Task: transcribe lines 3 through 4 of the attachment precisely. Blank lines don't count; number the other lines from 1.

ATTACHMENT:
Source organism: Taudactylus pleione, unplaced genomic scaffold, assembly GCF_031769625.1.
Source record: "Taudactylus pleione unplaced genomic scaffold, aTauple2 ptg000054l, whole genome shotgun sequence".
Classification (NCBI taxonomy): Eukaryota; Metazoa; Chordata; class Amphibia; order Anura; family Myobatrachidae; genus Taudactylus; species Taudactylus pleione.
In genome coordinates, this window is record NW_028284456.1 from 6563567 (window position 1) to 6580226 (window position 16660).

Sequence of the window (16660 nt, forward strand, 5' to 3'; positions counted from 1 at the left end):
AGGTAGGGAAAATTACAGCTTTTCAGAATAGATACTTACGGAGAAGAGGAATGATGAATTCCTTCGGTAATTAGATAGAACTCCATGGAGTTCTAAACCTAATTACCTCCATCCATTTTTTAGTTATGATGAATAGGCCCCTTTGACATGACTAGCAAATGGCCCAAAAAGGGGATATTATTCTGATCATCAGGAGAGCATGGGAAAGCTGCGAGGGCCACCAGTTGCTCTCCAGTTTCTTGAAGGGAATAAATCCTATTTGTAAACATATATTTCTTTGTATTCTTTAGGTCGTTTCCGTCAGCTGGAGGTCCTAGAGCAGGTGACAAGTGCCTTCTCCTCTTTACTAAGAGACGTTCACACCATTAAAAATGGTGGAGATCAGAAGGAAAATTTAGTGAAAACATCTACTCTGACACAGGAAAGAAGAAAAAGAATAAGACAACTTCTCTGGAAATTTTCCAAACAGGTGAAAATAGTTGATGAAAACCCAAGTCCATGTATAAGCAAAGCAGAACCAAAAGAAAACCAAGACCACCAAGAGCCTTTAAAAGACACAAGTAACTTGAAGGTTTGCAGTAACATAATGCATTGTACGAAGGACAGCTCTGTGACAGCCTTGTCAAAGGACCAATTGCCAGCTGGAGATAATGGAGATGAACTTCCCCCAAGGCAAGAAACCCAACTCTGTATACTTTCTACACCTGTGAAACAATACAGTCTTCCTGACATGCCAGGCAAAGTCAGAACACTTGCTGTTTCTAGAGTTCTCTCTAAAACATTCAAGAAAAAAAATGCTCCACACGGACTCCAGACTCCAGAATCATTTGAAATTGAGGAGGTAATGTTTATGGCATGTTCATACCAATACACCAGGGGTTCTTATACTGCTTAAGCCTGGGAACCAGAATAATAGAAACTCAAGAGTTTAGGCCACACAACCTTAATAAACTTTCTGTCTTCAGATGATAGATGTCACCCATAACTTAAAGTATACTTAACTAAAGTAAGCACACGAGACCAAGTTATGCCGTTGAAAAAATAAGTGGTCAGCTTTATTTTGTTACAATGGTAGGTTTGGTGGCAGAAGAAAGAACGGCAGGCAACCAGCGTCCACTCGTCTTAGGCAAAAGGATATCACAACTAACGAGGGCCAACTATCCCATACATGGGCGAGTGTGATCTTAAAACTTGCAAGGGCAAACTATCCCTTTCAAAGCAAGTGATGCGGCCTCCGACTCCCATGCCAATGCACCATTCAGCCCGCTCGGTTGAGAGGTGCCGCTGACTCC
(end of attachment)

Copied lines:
Classification (NCBI taxonomy): Eukaryota; Metazoa; Chordata; class Amphibia; order Anura; family Myobatrachidae; genus Taudactylus; species Taudactylus pleione.
In genome coordinates, this window is record NW_028284456.1 from 6563567 (window position 1) to 6580226 (window position 16660).